- What do they want to do next? Do they have a specific ask about moves on the board? How do you react to this?
Is there a working relationship, still? If so, do you want to work with the other player, or do you want to take advantage of that relationship? It’s sometimes better – in your self-interest – to repair the relationship and then take advantage of it again! Oh, you devil, you!
Alternatively, do you believe you can’t trust the other person now? If so, then you need to act accordingly. In this case, you still need to consider what they tell you, and work out from what they say and how they say it, what orders you can put that work best for you. You also want to try to work out what they’re going to do next.
As Chris says, in a game you can find that you’ve lied to them, they’ve lied to you, you’ve kept communications open, and you know they’re lying to you again, and they know you’re lying… again. That’s fine, as long as you still come out of that writing the correct orders anyway.
4. Reading between the lines
Or, as Chris puts it, listening. Chris has in mind FTF play whereas in this blog I concentrate on Webplay, playing your Diplomacy on a website. Either way, this is something that you need to be doing all the time; in a situation when you’re dealing with the aftermath of a dirty, rotten liar (who could well be you) it’s crucially important.
- What are they telling you? How are they telling it to you? How are they structuring their arguments?
- What aren’t they telling you? What situation are they ignoring? What topics are they avoiding?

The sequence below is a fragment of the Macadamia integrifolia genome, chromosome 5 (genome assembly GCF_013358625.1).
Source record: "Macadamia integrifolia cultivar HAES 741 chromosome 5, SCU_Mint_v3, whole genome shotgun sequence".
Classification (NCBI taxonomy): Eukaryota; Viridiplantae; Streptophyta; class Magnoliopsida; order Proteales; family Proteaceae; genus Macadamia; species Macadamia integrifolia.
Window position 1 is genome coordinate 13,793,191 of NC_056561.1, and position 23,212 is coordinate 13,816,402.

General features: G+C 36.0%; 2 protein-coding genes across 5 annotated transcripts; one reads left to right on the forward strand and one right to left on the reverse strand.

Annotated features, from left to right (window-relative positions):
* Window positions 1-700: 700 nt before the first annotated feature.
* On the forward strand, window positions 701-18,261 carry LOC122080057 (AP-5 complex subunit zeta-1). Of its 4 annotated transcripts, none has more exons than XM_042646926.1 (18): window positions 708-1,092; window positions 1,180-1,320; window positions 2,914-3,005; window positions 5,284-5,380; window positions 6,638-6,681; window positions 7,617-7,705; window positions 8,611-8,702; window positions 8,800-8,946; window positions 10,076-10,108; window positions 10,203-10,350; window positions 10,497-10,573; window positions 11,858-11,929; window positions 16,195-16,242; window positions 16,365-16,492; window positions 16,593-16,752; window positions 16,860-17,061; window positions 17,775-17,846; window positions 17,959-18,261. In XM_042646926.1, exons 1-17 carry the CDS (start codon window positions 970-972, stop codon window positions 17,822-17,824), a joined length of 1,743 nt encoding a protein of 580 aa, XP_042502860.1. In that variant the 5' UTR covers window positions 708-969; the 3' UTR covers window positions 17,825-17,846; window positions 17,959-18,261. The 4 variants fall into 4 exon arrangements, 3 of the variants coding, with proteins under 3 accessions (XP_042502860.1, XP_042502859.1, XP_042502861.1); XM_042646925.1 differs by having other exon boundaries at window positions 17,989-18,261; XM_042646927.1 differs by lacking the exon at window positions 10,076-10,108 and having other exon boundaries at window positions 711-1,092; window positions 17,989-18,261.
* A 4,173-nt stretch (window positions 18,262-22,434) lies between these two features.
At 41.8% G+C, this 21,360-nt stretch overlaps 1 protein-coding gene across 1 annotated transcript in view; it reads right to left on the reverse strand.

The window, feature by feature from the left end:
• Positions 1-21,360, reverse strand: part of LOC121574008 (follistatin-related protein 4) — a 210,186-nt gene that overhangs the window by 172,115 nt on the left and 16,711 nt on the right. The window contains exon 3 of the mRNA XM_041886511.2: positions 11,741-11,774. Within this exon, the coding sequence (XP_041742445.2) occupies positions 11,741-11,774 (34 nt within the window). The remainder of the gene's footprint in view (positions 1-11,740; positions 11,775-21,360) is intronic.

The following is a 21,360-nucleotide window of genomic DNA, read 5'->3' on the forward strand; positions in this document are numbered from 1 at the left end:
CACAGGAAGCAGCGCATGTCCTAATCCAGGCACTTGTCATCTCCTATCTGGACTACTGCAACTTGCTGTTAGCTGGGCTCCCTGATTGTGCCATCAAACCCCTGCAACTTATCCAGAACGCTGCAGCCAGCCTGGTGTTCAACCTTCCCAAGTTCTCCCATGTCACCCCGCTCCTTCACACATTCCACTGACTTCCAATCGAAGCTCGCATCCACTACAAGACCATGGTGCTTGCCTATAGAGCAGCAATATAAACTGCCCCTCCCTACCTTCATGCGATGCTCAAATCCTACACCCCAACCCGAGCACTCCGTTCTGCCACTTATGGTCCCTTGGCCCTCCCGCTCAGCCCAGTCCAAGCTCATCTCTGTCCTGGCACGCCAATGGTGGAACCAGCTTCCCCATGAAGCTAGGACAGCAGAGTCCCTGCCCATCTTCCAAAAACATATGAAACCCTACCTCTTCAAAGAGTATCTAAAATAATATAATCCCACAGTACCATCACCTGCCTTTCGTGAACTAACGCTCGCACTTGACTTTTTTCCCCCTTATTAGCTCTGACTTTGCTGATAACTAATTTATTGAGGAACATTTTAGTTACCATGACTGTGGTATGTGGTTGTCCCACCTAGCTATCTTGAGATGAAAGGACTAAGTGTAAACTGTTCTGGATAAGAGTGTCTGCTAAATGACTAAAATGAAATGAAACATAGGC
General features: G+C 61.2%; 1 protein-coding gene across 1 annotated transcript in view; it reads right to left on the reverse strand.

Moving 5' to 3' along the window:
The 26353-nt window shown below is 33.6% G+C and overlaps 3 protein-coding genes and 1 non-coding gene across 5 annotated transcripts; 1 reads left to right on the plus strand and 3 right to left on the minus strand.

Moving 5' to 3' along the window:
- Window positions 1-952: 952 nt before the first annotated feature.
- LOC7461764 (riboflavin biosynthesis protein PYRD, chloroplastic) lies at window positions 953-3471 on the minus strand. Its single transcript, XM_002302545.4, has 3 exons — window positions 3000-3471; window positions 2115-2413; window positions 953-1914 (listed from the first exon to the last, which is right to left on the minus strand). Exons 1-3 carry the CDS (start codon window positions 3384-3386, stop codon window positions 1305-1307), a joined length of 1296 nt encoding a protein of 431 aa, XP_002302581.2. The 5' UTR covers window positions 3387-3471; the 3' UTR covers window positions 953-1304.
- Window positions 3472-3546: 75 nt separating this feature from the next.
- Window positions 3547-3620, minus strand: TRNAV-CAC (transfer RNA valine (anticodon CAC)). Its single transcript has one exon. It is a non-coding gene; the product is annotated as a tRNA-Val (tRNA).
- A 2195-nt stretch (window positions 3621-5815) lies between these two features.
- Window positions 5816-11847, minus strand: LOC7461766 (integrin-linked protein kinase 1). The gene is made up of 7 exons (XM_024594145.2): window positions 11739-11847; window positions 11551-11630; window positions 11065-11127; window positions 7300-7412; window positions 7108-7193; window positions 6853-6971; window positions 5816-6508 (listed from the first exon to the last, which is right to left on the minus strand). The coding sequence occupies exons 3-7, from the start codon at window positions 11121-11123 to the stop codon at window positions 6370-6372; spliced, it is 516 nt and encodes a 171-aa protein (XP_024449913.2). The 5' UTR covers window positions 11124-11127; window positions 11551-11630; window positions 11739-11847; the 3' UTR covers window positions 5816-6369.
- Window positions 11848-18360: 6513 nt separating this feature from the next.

- And, just as importantly, how do you react? Do you bring your insights to the fore, or do you pretend to have missed these subtle clues?
As part of this video, Chris presents an actual negotiation, caught on video from the 2016 World Diplomacy Championship. It’s a short clip but it shows what might happen in the apocalyptic, post-lie world. Just so you know what’s gone on: Peter Yeargin is playing Austria and he’d previously lied to David Maletsky is playing Turkey.
Interestingly, to me, Yeargin starts by implicitly acknowledging the lie. However, he tries to gloss over it by saying that he is simply going to allow Maletsky to dictate what Austria’s units do in the coming turn. He does this by saying how tired he is of “Goff and Brand and their nonsense.” As an aside, this is, of course, Andrew Goff, 3-time World Diplomacy Champion, and Chris Brand, WDC in 2016 (with Goffy in third place).
Maletsky comes back by saying he would like what they said they’d try to happen this turn. Peter agrees and they work on that basis.